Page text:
Whether it's to signal power or openness, staging a mega-event means ensuring that nothing, including political protests, steals the spotlight. For Russia, that has meant limits on both speech and assembly. Compounding the problem is that a legitimate terrorist threat exists in southwestern Russia - 34 people were killed in terrorist attacks in Volgograd, Russia, in late December - giving Russian authorities an excuse to implement more draconian restrictions. "Residents in Sochi, their freedom of assembly has been suspended until after the Olympic games," says Ilan Berman, vice president of the American Foreign Policy Council and a blogger for U.S. News. "These days they're doing it under the guise of anti-terrorism, which is a legitimate cause, but it's a cause that enables the worst impulses on the part of authoritarian governments."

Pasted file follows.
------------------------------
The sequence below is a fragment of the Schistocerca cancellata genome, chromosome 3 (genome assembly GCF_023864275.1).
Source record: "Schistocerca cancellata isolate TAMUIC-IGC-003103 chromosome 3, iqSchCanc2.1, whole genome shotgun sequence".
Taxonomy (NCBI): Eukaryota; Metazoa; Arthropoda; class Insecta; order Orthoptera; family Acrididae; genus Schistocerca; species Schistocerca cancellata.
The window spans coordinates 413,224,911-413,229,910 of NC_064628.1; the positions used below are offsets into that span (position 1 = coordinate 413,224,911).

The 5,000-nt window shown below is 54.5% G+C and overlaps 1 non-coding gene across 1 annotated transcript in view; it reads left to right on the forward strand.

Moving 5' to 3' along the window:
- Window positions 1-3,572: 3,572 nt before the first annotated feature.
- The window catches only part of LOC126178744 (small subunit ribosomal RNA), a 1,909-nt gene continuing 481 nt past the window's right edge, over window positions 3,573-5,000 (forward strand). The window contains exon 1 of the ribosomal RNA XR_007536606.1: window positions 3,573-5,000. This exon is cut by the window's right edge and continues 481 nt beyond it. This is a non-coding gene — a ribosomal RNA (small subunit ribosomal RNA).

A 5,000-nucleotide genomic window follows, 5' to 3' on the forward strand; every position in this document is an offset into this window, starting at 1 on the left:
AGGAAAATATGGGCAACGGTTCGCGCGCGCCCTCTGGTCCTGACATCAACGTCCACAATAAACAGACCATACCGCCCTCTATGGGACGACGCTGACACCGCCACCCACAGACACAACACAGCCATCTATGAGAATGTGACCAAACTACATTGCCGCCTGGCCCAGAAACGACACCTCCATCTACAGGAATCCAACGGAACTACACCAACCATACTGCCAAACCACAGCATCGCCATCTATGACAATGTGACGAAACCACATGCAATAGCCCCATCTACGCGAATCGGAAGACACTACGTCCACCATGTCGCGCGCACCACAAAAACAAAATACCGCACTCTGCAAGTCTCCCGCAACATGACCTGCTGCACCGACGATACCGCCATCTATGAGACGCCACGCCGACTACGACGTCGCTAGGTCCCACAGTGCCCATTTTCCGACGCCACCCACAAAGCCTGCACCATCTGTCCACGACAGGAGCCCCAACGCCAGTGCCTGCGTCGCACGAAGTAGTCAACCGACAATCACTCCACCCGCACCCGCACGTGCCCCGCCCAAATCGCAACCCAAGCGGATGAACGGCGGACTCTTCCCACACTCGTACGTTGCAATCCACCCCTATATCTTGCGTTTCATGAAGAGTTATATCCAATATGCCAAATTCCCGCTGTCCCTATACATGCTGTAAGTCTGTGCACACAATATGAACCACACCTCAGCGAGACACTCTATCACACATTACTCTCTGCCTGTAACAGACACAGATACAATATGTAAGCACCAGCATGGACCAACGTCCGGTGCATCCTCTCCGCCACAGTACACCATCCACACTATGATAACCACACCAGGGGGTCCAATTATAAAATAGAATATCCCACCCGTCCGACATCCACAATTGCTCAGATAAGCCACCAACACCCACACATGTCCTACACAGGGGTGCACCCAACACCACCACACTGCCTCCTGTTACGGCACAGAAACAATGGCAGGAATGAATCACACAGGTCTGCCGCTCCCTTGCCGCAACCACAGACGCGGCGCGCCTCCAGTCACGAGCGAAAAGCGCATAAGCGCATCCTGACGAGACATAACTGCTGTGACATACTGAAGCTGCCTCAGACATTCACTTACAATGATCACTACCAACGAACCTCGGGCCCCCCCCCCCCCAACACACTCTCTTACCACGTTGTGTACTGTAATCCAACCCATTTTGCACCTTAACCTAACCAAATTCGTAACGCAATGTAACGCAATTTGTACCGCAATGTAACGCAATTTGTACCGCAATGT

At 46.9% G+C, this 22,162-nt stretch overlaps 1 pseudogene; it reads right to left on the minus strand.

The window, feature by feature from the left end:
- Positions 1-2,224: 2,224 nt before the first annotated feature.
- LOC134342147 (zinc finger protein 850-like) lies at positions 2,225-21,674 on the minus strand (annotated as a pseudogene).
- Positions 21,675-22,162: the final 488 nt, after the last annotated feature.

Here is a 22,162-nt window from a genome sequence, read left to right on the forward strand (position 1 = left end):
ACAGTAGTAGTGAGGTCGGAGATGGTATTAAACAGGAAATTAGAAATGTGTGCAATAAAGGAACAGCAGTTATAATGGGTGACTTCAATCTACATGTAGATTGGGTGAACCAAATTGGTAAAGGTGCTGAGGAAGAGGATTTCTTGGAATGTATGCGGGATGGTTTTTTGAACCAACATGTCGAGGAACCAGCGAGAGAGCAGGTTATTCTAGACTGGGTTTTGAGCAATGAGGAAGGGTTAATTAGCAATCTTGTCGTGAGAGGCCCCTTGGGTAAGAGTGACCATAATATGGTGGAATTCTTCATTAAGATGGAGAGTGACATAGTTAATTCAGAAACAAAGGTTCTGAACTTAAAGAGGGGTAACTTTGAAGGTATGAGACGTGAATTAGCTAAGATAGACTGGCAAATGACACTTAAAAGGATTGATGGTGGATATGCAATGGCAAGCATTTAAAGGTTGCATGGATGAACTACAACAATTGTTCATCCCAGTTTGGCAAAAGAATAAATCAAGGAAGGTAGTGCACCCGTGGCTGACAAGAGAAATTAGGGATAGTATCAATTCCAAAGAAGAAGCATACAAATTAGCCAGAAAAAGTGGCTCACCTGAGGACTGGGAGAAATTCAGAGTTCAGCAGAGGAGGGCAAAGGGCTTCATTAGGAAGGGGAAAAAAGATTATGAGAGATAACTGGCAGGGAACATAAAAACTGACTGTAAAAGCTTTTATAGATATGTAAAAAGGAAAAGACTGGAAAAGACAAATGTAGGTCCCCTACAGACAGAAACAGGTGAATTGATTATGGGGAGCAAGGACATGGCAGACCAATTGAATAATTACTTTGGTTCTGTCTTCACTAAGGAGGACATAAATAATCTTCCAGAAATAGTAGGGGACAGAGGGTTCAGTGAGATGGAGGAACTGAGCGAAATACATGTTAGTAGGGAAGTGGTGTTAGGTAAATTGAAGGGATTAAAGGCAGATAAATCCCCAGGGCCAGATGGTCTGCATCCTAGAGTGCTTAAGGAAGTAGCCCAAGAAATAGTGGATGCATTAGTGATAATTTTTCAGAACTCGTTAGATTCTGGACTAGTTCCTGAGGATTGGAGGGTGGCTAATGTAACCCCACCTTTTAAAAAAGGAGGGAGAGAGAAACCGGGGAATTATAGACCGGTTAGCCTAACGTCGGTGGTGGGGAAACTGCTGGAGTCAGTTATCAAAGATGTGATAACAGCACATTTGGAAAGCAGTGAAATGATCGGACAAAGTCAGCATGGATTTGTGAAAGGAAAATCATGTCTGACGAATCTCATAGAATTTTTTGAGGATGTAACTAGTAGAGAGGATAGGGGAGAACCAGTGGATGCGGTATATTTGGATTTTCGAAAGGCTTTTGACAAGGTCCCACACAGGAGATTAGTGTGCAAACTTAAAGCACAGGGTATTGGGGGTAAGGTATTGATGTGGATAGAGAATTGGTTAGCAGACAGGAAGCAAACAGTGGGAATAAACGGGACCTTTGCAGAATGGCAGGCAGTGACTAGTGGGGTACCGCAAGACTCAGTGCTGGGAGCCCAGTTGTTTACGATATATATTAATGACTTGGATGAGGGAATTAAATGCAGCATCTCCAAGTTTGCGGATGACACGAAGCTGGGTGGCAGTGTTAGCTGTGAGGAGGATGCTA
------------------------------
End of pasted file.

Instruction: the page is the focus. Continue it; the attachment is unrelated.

Russia also initially instituted a sweeping ban on protests during the games, but it has now eased that in favor of creating "protest zones." But the zones are miles away from where Olympic events will actually take place. "You can protest, but no one's going to see you doing it," says Robert Orttung, a professor of international affairs at George Washington University and co-author of the forthcoming book "The 2014 Winter Olympics and the Evolution of Putin's Russia."
In adopting protest zones and limiting assembly, Russia is again following the lead of China. "In Beijing, they put a huge clampdown on the ability to assemble, including shutting down bars and restaurants," says Ratner, who was in Beijing for the 2008 Olympics. But Russia could also be emulating the U.S., where creating "free speech zones" is a popular tactic, particularly around political conventions.
So what is the international community to do when the Olympics become a tool for authoritarians to exert even more power? Often, the only viable option is a boycott, but history has shown that boycotting the games for political purposes doesn't accomplish very much.